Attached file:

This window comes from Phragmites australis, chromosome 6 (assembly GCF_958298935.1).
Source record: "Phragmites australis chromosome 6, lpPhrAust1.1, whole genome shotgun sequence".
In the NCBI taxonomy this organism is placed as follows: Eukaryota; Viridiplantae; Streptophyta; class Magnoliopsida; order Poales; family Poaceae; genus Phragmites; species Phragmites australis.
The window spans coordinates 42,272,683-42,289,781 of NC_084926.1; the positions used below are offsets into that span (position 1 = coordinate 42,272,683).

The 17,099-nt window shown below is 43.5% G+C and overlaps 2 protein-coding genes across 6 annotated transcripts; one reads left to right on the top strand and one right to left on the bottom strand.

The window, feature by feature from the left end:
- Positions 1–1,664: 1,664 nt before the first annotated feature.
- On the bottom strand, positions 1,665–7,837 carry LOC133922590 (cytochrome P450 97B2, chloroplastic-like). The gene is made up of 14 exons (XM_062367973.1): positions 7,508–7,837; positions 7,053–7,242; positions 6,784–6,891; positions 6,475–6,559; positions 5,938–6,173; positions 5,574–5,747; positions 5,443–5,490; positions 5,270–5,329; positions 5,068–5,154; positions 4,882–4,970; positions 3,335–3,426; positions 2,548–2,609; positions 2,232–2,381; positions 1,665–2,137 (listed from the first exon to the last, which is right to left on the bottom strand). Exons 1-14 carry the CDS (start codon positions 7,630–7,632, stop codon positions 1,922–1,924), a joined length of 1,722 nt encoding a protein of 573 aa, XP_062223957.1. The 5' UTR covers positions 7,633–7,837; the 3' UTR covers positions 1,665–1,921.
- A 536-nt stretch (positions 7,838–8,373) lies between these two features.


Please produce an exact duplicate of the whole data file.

This window comes from Phragmites australis, chromosome 6 (assembly GCF_958298935.1).
Source record: "Phragmites australis chromosome 6, lpPhrAust1.1, whole genome shotgun sequence".
In the NCBI taxonomy this organism is placed as follows: Eukaryota; Viridiplantae; Streptophyta; class Magnoliopsida; order Poales; family Poaceae; genus Phragmites; species Phragmites australis.
The window spans coordinates 42,272,683-42,289,781 of NC_084926.1; the positions used below are offsets into that span (position 1 = coordinate 42,272,683).

The 17,099-nt window shown below is 43.5% G+C and overlaps 2 protein-coding genes across 6 annotated transcripts; one reads left to right on the top strand and one right to left on the bottom strand.

The window, feature by feature from the left end:
- Positions 1–1,664: 1,664 nt before the first annotated feature.
- On the bottom strand, positions 1,665–7,837 carry LOC133922590 (cytochrome P450 97B2, chloroplastic-like). The gene is made up of 14 exons (XM_062367973.1): positions 7,508–7,837; positions 7,053–7,242; positions 6,784–6,891; positions 6,475–6,559; positions 5,938–6,173; positions 5,574–5,747; positions 5,443–5,490; positions 5,270–5,329; positions 5,068–5,154; positions 4,882–4,970; positions 3,335–3,426; positions 2,548–2,609; positions 2,232–2,381; positions 1,665–2,137 (listed from the first exon to the last, which is right to left on the bottom strand). Exons 1-14 carry the CDS (start codon positions 7,630–7,632, stop codon positions 1,922–1,924), a joined length of 1,722 nt encoding a protein of 573 aa, XP_062223957.1. The 5' UTR covers positions 7,633–7,837; the 3' UTR covers positions 1,665–1,921.
- A 536-nt stretch (positions 7,838–8,373) lies between these two features.